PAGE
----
Monitoring with PowerShell: Monitoring Windows Performance Index

First things are first: I just got awarded the new and prestigious Azure Hero award. Im an Azure Content Hero, of which only 250 are awarded. I am super thankful and very excited for this as its a great recognition for my work on this blog. I really want to thank the people that nominated me.

So now that we have that out of the way, lets get to scripting. This time we’re doing some workstation experience monitoring, I like monitoring the actual user experience on machines. This gives us a change to actively improve the lives of users that are working on slow machines by preventively replacing them, or by notifying them we’re seeing performance problems.

The Windows Experience Index was introduced in Windows 7 as a method to gauge how well your computer is running both hardware and software wise. I like to run this script every couple of hours to grab the most recent result of ‘winsat’ test. This shows if a machine is slowing down etc. We also decided that any machine that scores lower than a 6.5 is going to be replaced, because be honest; who would want to work on a slow machine right?

The script

So this one is pretty straight forward, set your “failing score” and let it run. The script prints everything to the console as well, in case you want to run it on demand instead of via your RMM system.

$FailingThreshold = 6.5

$WinSatResults = Get-CimInstance Win32_WinSAT | Select-Object CPUScore, DiskScore, GraphicsScore, MemoryScore, WinSPRLevel

$WinSatHealth = foreach ($Result in $WinSatResults) {
    if ($Result.CPUScore -lt $FailingThreshold) { "CPU Score is $($result.CPUScore). This is less than $FailingThreshold" }
    if ($Result.DiskScore -lt $FailingThreshold) { "Disk Score is $($result.Diskscore). This is less than $FailingThreshold" }
    if ($Result.GraphicsScore -lt $FailingThreshold) { "Graphics Score is $($result.GraphicsScore). This is less than $FailingThreshold" }
    if ($Result.MemoryScore -lt $FailingThreshold) { "RAM Score is $($result.MemoryScore). This is less than $FailingThreshold" }
    if ($Result.WinSPRLevel -lt $FailingThreshold) { "Average WinSPR Score is $($result.winsprlevel). This is less than $FailingThreshold" }
if (!$WinSatHealth) {
    $AllResults = ($Winsatresults | out-string)
    $WinSatHealth = "Healthy. $AllResults"

And that’s it! short and sweet, and it allows for a bit more user experience monitoring. As always, Happy PowerShelling!


  1. Michael McCool May 5, 2020 at 11:56 pm

    I ran into a machine that had an invalid WinSAT state and added a small addition to the script to check for any systems which doesn’t show a good state for the WinSAT data. I put this check near the top of the script. I set it to exit the script with a failure errorlevel.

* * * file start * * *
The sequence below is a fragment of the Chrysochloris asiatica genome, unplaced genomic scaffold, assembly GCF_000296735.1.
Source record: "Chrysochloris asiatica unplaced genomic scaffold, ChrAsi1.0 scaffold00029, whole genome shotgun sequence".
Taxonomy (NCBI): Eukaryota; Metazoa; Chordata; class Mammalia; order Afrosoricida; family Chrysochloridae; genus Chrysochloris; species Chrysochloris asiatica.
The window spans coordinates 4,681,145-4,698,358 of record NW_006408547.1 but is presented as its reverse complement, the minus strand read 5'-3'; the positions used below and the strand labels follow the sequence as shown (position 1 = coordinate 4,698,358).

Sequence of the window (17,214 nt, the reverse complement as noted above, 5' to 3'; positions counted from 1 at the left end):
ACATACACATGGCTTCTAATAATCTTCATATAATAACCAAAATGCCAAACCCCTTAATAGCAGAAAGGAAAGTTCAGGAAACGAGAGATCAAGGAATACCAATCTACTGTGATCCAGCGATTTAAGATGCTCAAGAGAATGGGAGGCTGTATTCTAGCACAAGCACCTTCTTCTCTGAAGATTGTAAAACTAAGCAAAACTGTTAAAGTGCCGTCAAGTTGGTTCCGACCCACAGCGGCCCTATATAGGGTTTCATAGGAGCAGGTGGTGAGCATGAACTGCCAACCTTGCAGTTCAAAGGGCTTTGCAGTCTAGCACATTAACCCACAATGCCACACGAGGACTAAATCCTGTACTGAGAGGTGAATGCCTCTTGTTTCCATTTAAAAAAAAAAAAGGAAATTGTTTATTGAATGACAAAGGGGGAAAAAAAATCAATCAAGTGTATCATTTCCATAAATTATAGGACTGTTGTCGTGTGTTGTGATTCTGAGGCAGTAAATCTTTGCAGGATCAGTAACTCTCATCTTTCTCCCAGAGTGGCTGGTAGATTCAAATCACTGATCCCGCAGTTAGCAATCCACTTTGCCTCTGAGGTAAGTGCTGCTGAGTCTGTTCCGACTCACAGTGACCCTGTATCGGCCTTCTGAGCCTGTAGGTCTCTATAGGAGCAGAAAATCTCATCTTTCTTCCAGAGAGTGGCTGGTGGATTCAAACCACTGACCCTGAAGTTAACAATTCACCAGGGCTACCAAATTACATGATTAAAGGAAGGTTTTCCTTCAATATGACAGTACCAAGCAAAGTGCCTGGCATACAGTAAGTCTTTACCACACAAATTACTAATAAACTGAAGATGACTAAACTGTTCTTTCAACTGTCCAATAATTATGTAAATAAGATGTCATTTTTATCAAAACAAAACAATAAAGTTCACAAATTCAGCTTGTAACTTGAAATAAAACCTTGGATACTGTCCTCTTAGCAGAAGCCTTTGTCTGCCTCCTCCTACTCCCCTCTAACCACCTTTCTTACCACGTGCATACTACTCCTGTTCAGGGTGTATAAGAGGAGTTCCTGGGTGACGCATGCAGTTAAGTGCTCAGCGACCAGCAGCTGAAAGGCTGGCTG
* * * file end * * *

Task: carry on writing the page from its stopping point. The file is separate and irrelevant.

# Check to make sure there is a vald WinSat assessment available.
    # “1” indicates a valid assesment is available, any other value shows issues with WinSAT on the system.
    $WinSatStatus= (Get-CimInstance Win32_WinSAT).WinSATAssessmentState
    if ($WinSatStatus -ne “1”) {
    Write-Output “WinSAT has not run or contains invalid data. No score is available for this device.”
    exit 1

  2. Pingback: Monitoring with PowerShell: user experience issues & Unifi EOL Monitoring - CyberDrain

  3. Sam November 4, 2020 at 11:59 am

    Hey Kelvin

    Weird but when I run this via RMM (syncro) the -LT comparison is providing me the opposite of what it should (eg 9 -lt 6 is coming back true)

    When I test locally on my machine its ok. Is there anything to try such as forcing/converting to int or similar?


    1. Sam November 6, 2020 at 6:01 pm

      Ignore! I did a brain fart ty

  4. Ted April 2, 2021 at 7:47 pm

    Thanks, Kelvin! I’ve found your scripts extremely useful and have started incorporating some of them as CW Automate remote monitors. To make some of your more lengthy scripts one-liners I’ve been base64 encoding them and paste it in a remote EXE process monitor like so:

    “C:\Windows\System32\WindowsPowerShell\v1.0\powershell.exe” -NoProfile -EncodedCommand base64encodedstringhere

    I usually have to re-arrange/add some things like $ProgressPreference = “SilentlyContinue” at the start of the script and $WinSatHealth in the last If statement to get a “Healthy” output. I set my monitor result field to: CONTAINS Healthy. At least for this example 🙂

    Not sure if this is the easiest way to go about it, but scheduling scripts to run against groups is so lame to me. Hopefully this helps someone else that uses Automate!

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